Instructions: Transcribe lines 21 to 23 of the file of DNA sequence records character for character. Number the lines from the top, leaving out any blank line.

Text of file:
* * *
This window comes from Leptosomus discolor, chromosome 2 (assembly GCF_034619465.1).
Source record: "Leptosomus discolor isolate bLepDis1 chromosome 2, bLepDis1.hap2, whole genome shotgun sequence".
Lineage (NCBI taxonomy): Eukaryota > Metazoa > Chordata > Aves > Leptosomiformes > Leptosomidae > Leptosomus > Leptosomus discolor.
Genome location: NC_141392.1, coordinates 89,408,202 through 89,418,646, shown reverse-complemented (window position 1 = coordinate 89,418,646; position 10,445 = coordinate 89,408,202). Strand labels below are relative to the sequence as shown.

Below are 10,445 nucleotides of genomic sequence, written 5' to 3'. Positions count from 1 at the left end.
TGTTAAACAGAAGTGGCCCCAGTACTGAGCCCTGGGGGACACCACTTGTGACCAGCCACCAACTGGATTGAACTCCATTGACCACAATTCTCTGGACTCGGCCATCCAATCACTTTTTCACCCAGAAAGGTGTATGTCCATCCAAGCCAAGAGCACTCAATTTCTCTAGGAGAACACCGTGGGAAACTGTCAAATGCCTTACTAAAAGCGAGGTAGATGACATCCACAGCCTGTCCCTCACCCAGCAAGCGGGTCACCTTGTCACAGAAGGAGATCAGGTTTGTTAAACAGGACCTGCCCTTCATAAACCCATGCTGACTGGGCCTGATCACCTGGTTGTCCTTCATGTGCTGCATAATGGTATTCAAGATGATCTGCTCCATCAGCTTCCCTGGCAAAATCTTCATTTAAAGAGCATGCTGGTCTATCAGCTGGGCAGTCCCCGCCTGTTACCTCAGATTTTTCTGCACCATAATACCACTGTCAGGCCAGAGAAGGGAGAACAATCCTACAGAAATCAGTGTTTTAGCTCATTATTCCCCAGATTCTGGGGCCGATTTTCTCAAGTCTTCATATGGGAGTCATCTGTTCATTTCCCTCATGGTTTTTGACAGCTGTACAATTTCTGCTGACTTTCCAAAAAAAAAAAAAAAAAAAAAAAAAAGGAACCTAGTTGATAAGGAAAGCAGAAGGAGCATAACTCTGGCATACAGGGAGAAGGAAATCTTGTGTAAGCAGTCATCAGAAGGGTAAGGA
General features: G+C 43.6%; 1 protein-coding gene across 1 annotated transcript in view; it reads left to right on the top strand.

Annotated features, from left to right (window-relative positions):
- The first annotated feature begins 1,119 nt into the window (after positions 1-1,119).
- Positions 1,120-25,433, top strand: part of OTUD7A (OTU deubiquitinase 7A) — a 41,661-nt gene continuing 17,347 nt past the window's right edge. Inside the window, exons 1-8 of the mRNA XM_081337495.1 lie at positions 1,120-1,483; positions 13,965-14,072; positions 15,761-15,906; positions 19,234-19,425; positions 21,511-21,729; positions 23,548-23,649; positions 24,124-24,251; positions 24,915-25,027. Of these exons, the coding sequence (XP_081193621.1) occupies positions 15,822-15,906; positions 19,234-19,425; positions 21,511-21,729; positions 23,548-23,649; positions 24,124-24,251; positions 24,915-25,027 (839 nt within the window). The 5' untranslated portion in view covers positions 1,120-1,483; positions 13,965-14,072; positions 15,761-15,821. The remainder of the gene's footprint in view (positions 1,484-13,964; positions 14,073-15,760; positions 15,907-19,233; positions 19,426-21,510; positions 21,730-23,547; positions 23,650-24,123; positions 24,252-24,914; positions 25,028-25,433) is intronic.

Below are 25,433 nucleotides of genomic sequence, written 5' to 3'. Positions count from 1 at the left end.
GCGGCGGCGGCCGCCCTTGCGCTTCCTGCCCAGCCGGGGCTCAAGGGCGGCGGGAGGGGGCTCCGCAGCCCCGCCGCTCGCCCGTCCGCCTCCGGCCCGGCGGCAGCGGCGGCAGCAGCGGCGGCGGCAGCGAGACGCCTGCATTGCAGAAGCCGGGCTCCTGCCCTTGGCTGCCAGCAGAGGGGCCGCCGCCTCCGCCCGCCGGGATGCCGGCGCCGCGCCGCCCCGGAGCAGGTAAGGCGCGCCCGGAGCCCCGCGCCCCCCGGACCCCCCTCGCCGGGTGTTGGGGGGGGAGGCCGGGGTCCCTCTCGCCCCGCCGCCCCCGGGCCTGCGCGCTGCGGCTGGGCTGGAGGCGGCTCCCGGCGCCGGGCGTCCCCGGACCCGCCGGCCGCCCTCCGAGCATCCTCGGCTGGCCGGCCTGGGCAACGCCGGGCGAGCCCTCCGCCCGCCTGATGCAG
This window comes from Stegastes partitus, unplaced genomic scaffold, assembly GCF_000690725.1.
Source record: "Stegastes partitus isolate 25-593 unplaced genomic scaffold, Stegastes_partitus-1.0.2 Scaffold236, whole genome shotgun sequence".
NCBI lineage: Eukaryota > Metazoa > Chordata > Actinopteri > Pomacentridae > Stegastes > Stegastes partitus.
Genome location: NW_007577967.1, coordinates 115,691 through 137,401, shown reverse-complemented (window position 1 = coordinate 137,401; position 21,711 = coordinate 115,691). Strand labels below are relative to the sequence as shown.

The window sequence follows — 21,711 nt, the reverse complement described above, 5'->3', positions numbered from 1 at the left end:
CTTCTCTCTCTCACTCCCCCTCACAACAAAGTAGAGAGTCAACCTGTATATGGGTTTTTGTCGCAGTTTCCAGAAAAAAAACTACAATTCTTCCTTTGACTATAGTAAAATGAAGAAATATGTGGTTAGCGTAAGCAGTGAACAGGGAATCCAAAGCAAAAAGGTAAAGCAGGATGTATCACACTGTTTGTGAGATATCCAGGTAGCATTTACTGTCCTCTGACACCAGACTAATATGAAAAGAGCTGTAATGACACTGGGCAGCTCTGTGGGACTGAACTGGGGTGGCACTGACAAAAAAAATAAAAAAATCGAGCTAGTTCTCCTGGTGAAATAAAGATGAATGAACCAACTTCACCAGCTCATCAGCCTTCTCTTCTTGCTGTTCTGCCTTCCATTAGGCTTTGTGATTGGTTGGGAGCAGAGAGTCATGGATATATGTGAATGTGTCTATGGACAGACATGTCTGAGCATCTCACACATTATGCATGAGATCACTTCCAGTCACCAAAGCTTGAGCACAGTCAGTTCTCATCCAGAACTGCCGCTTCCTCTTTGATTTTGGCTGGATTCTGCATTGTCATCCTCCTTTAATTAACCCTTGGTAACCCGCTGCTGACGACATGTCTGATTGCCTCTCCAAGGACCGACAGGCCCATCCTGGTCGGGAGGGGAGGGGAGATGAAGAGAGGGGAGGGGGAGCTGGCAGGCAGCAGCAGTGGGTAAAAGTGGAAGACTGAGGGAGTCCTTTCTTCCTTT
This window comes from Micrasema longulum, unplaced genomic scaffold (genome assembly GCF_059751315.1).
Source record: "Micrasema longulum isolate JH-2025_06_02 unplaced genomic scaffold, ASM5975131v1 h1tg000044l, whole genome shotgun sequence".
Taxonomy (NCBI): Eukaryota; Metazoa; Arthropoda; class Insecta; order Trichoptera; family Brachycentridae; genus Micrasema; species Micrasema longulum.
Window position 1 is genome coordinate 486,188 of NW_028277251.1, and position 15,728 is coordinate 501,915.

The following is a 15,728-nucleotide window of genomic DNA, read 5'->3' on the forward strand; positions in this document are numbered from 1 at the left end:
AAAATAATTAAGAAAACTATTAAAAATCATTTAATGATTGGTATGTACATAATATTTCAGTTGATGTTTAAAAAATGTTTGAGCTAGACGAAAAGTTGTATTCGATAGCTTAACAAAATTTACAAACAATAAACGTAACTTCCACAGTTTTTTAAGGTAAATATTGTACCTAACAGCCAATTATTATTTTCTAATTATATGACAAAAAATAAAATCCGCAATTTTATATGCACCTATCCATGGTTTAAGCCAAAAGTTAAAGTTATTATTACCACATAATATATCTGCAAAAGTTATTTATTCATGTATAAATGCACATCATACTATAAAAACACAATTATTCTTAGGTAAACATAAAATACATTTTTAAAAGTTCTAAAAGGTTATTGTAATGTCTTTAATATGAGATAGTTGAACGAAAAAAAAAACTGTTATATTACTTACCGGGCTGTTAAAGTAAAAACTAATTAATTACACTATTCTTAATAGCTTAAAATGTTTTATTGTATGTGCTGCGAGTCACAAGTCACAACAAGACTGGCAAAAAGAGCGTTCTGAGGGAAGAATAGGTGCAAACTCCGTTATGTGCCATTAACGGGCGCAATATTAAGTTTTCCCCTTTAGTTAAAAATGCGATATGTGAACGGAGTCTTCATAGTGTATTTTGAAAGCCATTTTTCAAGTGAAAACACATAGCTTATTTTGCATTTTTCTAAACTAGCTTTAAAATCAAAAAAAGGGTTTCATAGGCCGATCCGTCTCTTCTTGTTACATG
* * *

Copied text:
Taxonomy (NCBI): Eukaryota; Metazoa; Arthropoda; class Insecta; order Trichoptera; family Brachycentridae; genus Micrasema; species Micrasema longulum.
Window position 1 is genome coordinate 486,188 of NW_028277251.1, and position 15,728 is coordinate 501,915.

The following is a 15,728-nucleotide window of genomic DNA, read 5'->3' on the forward strand; positions in this document are numbered from 1 at the left end: